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Stephen Hadley, chairman, completed four years as the assistant to the president for National Security Affairs on January 20, 2009. In that capacity he was the principal White House foreign policy adviser to then President George W. Bush, directed the National Security Council staff, and ran the interagency national security policy development and execution process.

From January 20, 2001, to January 20, 2005, Hadley was the assistant to the president and deputy national security adviser, serving under then National Security Adviser Condoleezza Rice. In addition to covering the full range of national security issues, he had special responsibilities in several specific areas including U.S. relations with Russia, the Israeli disengagement from Gaza, developing a strategic relationship with India and ballistic missile defense.

From 1993 to 2001, Hadley was both a partner in the Washington D.C. law firm of Shea & Gardner (now part of Goodwin Proctor) and a principal in The Scowcroft Group (a strategic consulting firm headed by former National Security Adviser Brent Scowcroft). In his law practice, Hadley was administrative partner of the firm. He represented a range of corporate clients in transactional matters and in certain of the international aspects of their business – including export controls, foreign investment in U.S. national security companies, and the national security responsibilities of U.S. information technology companies. In his consulting practice, Hadley represented U.S. corporate clients seeking to invest and do business overseas.

From 1989 to 1993, Hadley served as the assistant secretary of defense for international security policy under then Secretary of Defense Dick Cheney. Hadley represented the Defense Department on arms control matters, including negotiations with the Soviet Union and then Russia, on matters involving NATO and Western Europe, on ballistic missile defense, and on export and technology control matters.

Prior to this position, Hadley alternated between government service and law practice with Shea & Gardner. He was counsel to the Tower Commission in 1987, as it investigated U.S. arms sales to Iran, and served on the National Security Council under President Ford from 1974 to 1977.

During his professional career, Hadley has served on a number of corporate and advisory boards, including: the National Security Advisory Panel to the Director of Central Intelligence, the Department of Defense Policy Board, the Board of Directors of the U.S. Institute of Peace, as a trustee of the Carnegie Endowment for International Peace, and as a trustee of ANSER (Analytical Services, Inc.), a public service research corporation.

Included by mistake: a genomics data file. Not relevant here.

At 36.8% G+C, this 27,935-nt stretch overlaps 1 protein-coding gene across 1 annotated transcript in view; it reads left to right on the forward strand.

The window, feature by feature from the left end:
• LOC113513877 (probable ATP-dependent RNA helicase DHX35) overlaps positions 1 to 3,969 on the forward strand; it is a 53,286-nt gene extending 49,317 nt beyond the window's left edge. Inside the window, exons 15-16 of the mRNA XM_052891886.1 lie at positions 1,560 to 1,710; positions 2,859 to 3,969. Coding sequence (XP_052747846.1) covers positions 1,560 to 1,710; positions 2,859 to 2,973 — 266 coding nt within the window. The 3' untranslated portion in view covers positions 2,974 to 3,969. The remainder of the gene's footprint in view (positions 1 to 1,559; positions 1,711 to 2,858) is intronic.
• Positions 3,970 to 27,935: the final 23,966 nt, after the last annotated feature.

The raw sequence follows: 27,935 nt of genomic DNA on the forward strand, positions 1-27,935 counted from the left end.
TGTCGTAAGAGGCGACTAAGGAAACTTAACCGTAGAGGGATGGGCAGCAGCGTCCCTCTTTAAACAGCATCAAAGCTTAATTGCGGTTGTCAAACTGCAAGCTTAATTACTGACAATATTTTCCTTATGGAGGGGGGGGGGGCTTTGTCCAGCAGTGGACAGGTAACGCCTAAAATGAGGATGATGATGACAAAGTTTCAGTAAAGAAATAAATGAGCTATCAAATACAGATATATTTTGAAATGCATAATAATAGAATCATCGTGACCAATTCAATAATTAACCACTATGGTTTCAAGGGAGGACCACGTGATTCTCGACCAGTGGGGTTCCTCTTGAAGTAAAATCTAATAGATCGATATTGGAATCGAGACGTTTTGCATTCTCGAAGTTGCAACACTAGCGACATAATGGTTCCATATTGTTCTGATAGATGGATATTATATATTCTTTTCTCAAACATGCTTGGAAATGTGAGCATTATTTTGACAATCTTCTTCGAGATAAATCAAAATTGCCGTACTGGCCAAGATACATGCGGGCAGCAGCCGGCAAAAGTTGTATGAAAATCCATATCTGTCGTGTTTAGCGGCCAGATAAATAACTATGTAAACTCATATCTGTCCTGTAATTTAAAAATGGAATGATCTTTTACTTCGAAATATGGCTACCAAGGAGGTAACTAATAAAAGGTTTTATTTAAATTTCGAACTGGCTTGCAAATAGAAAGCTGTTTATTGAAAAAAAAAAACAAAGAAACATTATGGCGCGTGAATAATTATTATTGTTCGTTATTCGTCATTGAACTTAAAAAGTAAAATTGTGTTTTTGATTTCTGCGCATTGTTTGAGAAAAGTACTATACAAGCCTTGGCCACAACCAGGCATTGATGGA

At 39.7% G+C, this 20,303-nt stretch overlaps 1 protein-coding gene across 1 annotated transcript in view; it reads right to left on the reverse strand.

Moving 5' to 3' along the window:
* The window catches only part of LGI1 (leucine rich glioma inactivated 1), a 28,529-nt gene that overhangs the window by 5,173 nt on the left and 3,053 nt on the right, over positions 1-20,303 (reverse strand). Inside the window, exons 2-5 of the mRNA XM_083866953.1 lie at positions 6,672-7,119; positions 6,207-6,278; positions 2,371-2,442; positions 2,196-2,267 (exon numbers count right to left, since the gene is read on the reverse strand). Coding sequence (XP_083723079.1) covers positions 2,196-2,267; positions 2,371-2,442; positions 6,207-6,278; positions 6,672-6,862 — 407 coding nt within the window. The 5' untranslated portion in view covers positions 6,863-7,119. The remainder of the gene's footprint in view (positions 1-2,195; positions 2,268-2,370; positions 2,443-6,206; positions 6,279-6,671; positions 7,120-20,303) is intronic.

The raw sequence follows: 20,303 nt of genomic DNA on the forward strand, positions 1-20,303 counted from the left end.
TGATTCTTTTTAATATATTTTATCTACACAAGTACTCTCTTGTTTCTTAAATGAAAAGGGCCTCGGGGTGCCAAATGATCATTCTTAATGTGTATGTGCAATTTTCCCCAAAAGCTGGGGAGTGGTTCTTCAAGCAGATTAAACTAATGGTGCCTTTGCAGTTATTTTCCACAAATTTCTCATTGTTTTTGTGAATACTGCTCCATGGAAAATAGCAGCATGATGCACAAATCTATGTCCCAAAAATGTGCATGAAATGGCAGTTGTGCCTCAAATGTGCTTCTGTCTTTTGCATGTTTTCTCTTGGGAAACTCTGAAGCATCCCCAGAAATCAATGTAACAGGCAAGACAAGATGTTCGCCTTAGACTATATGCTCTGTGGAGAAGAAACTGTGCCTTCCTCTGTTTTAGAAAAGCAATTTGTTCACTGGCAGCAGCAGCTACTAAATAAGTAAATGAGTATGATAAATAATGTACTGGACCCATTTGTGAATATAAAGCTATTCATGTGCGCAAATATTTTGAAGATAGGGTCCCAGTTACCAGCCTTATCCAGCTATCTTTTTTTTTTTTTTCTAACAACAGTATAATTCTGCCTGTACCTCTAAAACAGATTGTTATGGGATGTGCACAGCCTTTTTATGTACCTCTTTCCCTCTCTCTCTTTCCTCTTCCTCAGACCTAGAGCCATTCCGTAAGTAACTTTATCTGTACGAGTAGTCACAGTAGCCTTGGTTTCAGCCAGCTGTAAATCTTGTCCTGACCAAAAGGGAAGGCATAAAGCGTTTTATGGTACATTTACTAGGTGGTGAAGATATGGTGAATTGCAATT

Hadley graduated magna cum laude and Phi Beta Kappa from Cornell University in Ithaca, New York, in 1969. In 1972, he received his juris doctor degree from Yale Law School, where he was Note and Comment editor of the Yale Law Journal.

Publications By Stephen

America’s Role in the World

America’s Role in the World

Tuesday, March 21, 2017

By: Stephen J. Hadley

In our testimony, we would like to offer our perspective on the current challenges to the international system, share some insights relevant to this topic from our Middle East Strategy Task Force, and suggest some ways in which Congress might be able to help forge a new bipartisan consensus on American foreign policy.

Conflict Analysis & Prevention

Fostering a State-Society Compact

Fostering a State-Society Compact

Monday, November 14, 2016

By: Stephen J. Hadley & Rachel Kleinfeld; Stephen J. Hadley

The Fragility Study Group is an independent, non-partisan, effort of the Carnegie Endowment for International Peace, the Center for a New American Security and the United States Institute of Peace. The chair report of the study group, U.S. Leadership and the Challenge of State Fragility, was released on September 12. This brief is part of a series authored by scholars from the three institutions that build on the chair report to discuss the implications of fragility on existing U.S. tools, st...

Conflict Analysis & Prevention

America the Gentle Giant

America the Gentle Giant

Wednesday, April 2, 2014

By: Kristin Lord; Stephen J. Hadley

Vladimir Putin's cynical efforts to annex Crimea and intimidate the fledgling government of Ukraine make it all too clear that naked aggression in world affairs is not a thing of the past. The United States and its allies must respond firmly when such aggression occurs. But there are other perhaps less dramatic instances of resorting to force of arms. These include unresolved disputes between states -- or ethnic, tribal, and religious disputes within states -- that degenerate into armed confl...

Conflict Analysis & Prevention

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